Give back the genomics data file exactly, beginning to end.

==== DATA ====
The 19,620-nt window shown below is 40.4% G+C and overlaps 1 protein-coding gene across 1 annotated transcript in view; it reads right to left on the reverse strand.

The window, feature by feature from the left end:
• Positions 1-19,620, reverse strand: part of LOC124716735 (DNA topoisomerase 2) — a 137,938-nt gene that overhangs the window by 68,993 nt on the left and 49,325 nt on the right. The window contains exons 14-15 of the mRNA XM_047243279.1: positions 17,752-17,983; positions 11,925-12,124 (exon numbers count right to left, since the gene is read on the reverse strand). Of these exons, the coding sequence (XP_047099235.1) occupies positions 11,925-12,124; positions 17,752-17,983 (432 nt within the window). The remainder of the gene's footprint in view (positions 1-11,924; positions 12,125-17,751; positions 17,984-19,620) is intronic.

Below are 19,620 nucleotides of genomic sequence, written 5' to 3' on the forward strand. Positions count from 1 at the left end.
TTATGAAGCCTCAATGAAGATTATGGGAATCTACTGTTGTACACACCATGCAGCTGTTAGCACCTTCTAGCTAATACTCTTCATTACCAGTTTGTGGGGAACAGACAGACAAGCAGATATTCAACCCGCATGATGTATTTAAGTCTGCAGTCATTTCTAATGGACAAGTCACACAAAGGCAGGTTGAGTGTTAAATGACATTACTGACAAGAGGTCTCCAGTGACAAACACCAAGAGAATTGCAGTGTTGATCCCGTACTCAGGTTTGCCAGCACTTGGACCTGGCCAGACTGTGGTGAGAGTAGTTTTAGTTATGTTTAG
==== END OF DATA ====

The 19,620-nt window shown below is 40.4% G+C and overlaps 1 protein-coding gene across 1 annotated transcript in view; it reads right to left on the reverse strand.

The window, feature by feature from the left end:
• Positions 1-19,620, reverse strand: part of LOC124716735 (DNA topoisomerase 2) — a 137,938-nt gene that overhangs the window by 68,993 nt on the left and 49,325 nt on the right. The window contains exons 14-15 of the mRNA XM_047243279.1: positions 17,752-17,983; positions 11,925-12,124 (exon numbers count right to left, since the gene is read on the reverse strand). Of these exons, the coding sequence (XP_047099235.1) occupies positions 11,925-12,124; positions 17,752-17,983 (432 nt within the window). The remainder of the gene's footprint in view (positions 1-11,924; positions 12,125-17,751; positions 17,984-19,620) is intronic.

Below are 19,620 nucleotides of genomic sequence, written 5' to 3' on the forward strand. Positions count from 1 at the left end.
TTATGAAGCCTCAATGAAGATTATGGGAATCTACTGTTGTACACACCATGCAGCTGTTAGCACCTTCTAGCTAATACTCTTCATTACCAGTTTGTGGGGAACAGACAGACAAGCAGATATTCAACCCGCATGATGTATTTAAGTCTGCAGTCATTTCTAATGGACAAGTCACACAAAGGCAGGTTGAGTGTTAAATGACATTACTGACAAGAGGTCTCCAGTGACAAACACCAAGAGAATTGCAGTGTTGATCCCGTACTCAGGTTTGCCAGCACTTGGACCTGGCCAGACTGTGGTGAGAGTAGTTTTAGTTATGTTTAG